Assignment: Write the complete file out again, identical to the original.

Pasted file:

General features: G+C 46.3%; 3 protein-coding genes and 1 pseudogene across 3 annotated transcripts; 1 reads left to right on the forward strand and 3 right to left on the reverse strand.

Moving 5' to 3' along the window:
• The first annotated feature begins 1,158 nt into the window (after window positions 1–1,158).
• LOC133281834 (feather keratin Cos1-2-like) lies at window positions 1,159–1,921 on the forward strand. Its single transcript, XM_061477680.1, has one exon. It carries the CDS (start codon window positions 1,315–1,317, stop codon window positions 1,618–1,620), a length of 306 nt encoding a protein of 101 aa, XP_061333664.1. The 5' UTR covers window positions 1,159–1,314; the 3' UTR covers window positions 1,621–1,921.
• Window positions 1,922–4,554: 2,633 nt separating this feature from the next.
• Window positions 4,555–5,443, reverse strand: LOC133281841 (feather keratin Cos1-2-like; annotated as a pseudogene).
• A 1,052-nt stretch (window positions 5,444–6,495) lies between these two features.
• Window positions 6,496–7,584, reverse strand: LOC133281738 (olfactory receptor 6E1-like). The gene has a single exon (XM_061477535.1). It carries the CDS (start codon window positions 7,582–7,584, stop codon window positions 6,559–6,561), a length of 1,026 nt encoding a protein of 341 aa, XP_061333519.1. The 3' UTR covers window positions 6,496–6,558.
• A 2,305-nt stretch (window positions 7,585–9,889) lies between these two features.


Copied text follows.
General features: G+C 46.3%; 3 protein-coding genes and 1 pseudogene across 3 annotated transcripts; 1 reads left to right on the forward strand and 3 right to left on the reverse strand.

Moving 5' to 3' along the window:
• The first annotated feature begins 1,158 nt into the window (after window positions 1–1,158).
• LOC133281834 (feather keratin Cos1-2-like) lies at window positions 1,159–1,921 on the forward strand. Its single transcript, XM_061477680.1, has one exon. It carries the CDS (start codon window positions 1,315–1,317, stop codon window positions 1,618–1,620), a length of 306 nt encoding a protein of 101 aa, XP_061333664.1. The 5' UTR covers window positions 1,159–1,314; the 3' UTR covers window positions 1,621–1,921.
• Window positions 1,922–4,554: 2,633 nt separating this feature from the next.
• Window positions 4,555–5,443, reverse strand: LOC133281841 (feather keratin Cos1-2-like; annotated as a pseudogene).
• A 1,052-nt stretch (window positions 5,444–6,495) lies between these two features.
• Window positions 6,496–7,584, reverse strand: LOC133281738 (olfactory receptor 6E1-like). The gene has a single exon (XM_061477535.1). It carries the CDS (start codon window positions 7,582–7,584, stop codon window positions 6,559–6,561), a length of 1,026 nt encoding a protein of 341 aa, XP_061333519.1. The 3' UTR covers window positions 6,496–6,558.
• A 2,305-nt stretch (window positions 7,585–9,889) lies between these two features.